2013 should therefore be used by government to massively create awareness on the part of Nigerians to plant as many trees as possible while the jamboree associated with the National Tree Planting Day be cut to allow for a purpose driven programme that would increase the nation's forest coverage.
As complaint about the massive depletion of the nation's forest heightens, charcoal trade is assuming an alarming proportion. The National Council on Environment in Kaduna in 2011 placed an outright ban on the sale and export of charcoal but today charcoal from Nigeria is been exported to the Middle East while its use in the country has tripled in the last few years due to the non-availability of kerosene, a major source of fuel for households.
There is need therefore for government to come out strong on this unfortunate trade which is responsible for the large-scale felling of trees across the already depleted forest reserves in the country.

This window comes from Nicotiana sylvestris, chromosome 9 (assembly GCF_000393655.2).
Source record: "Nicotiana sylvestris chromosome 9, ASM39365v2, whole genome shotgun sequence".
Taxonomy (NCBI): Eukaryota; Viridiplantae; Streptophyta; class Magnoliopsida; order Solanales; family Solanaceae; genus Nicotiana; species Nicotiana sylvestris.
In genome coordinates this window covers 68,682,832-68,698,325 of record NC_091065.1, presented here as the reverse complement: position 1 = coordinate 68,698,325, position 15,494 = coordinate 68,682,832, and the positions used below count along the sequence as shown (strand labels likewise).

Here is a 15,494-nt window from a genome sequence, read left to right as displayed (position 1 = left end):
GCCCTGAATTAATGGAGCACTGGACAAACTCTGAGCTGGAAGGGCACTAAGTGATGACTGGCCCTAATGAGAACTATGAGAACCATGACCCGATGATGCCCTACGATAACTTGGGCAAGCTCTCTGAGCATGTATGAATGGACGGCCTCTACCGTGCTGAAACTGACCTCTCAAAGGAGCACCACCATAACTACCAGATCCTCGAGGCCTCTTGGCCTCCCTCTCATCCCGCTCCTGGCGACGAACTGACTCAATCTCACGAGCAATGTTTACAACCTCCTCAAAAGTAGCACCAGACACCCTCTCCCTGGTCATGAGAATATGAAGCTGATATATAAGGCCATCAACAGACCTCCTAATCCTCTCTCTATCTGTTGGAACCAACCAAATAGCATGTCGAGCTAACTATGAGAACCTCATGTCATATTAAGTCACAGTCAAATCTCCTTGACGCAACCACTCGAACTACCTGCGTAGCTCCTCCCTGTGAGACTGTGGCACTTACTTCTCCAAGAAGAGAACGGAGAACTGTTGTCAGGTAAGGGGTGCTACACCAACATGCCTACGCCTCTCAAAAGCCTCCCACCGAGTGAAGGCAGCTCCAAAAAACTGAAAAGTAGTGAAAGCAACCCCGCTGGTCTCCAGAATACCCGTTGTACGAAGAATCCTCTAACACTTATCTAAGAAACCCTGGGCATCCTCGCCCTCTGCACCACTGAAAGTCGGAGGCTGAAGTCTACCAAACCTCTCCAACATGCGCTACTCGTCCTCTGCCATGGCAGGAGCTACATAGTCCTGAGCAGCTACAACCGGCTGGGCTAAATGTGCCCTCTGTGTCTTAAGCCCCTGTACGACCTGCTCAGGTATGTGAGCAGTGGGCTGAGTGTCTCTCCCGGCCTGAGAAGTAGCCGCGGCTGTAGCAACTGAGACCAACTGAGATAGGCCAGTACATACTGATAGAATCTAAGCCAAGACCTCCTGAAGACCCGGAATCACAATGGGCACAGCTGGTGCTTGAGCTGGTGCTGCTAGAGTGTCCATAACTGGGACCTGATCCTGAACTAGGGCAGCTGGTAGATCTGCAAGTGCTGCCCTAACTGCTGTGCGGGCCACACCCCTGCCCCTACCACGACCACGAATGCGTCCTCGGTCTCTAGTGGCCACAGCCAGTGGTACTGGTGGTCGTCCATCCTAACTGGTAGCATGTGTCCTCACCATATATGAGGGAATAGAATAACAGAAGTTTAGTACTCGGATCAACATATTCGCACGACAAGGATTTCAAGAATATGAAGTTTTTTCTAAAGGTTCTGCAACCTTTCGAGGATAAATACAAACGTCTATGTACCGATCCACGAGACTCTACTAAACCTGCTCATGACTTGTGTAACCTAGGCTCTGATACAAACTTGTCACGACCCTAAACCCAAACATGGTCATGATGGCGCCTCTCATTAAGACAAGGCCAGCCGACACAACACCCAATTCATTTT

The sector remained one of the least funded in the country even as erosion, sand dunes, oil spill and other environmental disasters are increasing on daily basis. Government should no longer fold its hands while international agencies are all over the country providing succor to Nigerians against environmental menace.
The federal government should be commended for releasing monies to states to cushion the impact of the flood on their citizens but efforts should be made to ensure that those who are entitled get what they should get as fillers from the states have shown about the windfall, like any other such monies, the governor has the right to disburse as he pleases.
"The day captures the spirit of and keeps up the momentum generated by the International Year of Forests 2011, which enabled countries to promote sustainable management, development and conservation of all types of forests and trees," the UN statement said.
It said on that day countries were encouraged to get involved in local, national and international efforts in favour of forests and trees, such as tree planting campaigns.
The governing conference of the FAO supports the idea of the day, while the UN General Assembly facilitated the negotiation process for its establishment.
"FAO looks forward to supporting its members and working with international partners, including the Collaborative Partnership on Forests, to help celebrate the day," the organisation said.